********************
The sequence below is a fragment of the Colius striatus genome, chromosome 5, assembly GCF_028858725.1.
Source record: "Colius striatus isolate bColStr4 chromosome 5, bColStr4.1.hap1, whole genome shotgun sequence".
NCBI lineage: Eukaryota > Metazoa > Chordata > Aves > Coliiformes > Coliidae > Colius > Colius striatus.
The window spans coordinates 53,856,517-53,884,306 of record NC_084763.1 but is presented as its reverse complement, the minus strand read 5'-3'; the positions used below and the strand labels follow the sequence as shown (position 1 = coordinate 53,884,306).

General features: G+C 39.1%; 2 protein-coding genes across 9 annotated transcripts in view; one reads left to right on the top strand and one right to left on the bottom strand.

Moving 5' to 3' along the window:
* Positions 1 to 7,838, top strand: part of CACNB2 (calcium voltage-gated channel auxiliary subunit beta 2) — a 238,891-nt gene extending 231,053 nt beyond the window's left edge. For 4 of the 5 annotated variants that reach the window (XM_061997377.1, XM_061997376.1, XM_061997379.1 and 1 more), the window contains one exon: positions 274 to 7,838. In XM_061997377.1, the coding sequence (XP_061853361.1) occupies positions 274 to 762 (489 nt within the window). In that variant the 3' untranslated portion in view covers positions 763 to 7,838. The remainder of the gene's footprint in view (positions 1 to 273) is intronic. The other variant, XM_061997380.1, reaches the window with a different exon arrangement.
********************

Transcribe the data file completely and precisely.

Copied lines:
The sequence below is a fragment of the Colius striatus genome, chromosome 5, assembly GCF_028858725.1.
Source record: "Colius striatus isolate bColStr4 chromosome 5, bColStr4.1.hap1, whole genome shotgun sequence".
NCBI lineage: Eukaryota > Metazoa > Chordata > Aves > Coliiformes > Coliidae > Colius > Colius striatus.
The window spans coordinates 53,856,517-53,884,306 of record NC_084763.1 but is presented as its reverse complement, the minus strand read 5'-3'; the positions used below and the strand labels follow the sequence as shown (position 1 = coordinate 53,884,306).

General features: G+C 39.1%; 2 protein-coding genes across 9 annotated transcripts in view; one reads left to right on the top strand and one right to left on the bottom strand.

Moving 5' to 3' along the window:
* Positions 1 to 7,838, top strand: part of CACNB2 (calcium voltage-gated channel auxiliary subunit beta 2) — a 238,891-nt gene extending 231,053 nt beyond the window's left edge. For 4 of the 5 annotated variants that reach the window (XM_061997377.1, XM_061997376.1, XM_061997379.1 and 1 more), the window contains one exon: positions 274 to 7,838. In XM_061997377.1, the coding sequence (XP_061853361.1) occupies positions 274 to 762 (489 nt within the window). In that variant the 3' untranslated portion in view covers positions 763 to 7,838. The remainder of the gene's footprint in view (positions 1 to 273) is intronic. The other variant, XM_061997380.1, reaches the window with a different exon arrangement.